President Trump decided, on Monday morning, to advance a conspiracy theory about forged ballots in Florida on Twitter. Now political scientists who study authoritarian states and elections are sounding the alarm, warning that this kind of rhetoric imperils the health of American democracy.
Trump’s tweet alleges that someone, presumably Democrats, is cheating during the recounts currently underway in Florida. This is not true, but the recounts do threaten to reverse the very narrow leads currently held by the Republican candidates for governor (Ron DeSantis) and Senate (Rick Scott). This seems to have made the president upset enough to allege fraud.
“The Florida Election should be called in favor of Rick Scott and Ron DeSantis in that large numbers of new ballots showed up out of nowhere, and many ballots are missing or forged,” he tweeted. “An honest vote count is no longer possible-ballots massively infected. Must go with Election Night!”
Again, this is not true. There is no evidence to support Trump’s claim, which Scott has also advanced in a bid to stop the recount. Trump’s tweet is a false attack on the legitimacy of the 2018 election in the service of partisan ends.
But the problem is that in our hyper-polarized political climate, it’s likely that many Republicans will believe that the elections were rigged anyway, just as Trump’s repeated attacks on special counsel Robert Mueller’s Russia probe has convinced Republicans that the investigation is a witch hunt.
And the stakes here are as high as they are with Mueller, if not higher. Democracies have peaceful transfers of power because everyone agrees to abide by the results of elections — that their country’s elections are “legitimate,” in political science language. If people start to believe that their opponents are literally inventing votes to steal elections, then the elections won’t seem legitimate anymore.
Which is why political scientists are so worried about Trump’s tweet. They’ve seen this playbook before, in weak democracies and from would-be authoritarians who want to delegitimize their opponents.
“This development is still almost incalculably bad for American democracy,” writes Tom Pepinsky, a professor at Cornell University who studies authoritarianism. “This is one of the most worrisome developments in U.S. politics in the past several years,” adds Jessica Weeks, a political scientist at the University of Wisconsin Madison.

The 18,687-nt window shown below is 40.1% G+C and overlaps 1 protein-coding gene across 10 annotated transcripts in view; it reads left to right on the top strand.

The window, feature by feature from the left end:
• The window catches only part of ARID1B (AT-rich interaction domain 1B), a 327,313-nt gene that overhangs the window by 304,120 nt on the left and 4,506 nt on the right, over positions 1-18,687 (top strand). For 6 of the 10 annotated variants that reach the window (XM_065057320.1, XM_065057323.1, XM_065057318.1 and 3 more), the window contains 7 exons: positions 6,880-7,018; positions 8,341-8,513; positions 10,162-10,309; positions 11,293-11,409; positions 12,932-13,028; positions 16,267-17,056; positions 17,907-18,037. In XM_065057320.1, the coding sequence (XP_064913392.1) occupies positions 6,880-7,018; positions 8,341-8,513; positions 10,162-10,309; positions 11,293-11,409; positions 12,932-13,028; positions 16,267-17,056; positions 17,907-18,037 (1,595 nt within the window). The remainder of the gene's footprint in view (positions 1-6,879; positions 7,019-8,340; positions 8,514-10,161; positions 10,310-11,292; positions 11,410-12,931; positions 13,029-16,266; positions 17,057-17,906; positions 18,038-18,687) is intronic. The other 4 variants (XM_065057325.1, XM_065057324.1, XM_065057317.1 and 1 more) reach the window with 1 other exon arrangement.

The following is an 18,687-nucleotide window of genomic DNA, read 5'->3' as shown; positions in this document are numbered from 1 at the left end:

The consequences of millions of Republicans coming to believe that the Florida election results were faked are hard to predict. If the recounts end up producing Republican victories, they might even be minimal.
But if Democrats win one or both of the Florida races, and Trump continues to call it rigged, the consequences for faith in the electoral system could be severe. You could see increased Republican support for Trump ignoring legal constraints, for example, or further GOP attempts to interfere with state electoral systems.
“I suspect that one consequence will be an ever-greater tolerance for executive malfeasance, on the logic that Congressional representatives and state governments lack democratic legitimacy,” Pepinsky writes.
That’s to say nothing of the 2020 election, which Trump could plausibly lose. If he’s willing to attack the legitimacy of elections when he’s not on the ballot, imagine what happens if he loses personally — and if the stakes aren’t a Senate seat or the governor’s mansion, but the presidency. A loss of faith in a presidential election result by one party is an existential crisis in any democracy.
Now, America has gotten through a legitimacy-threatening electoral event in Florida before: the 2000 recount, which many Democrats still believe the Supreme Court stole from Al Gore. But in that case, both Gore and George W. Bush emphasized the importance of respecting the results (at least publicly), working to repair the reputational damage to the system and protect its legitimacy. Trump, it seems, would not.
“This is why Trump mustn’t stand for re-election. If he loses a close race, he’ll promote false claims of election fraud, and he’ll still be commander in chief for ten weeks,” tweeted Seth Masket, a scholar at the University of Denver. “No party that values the peaceful transfer of power would dare nominate him.”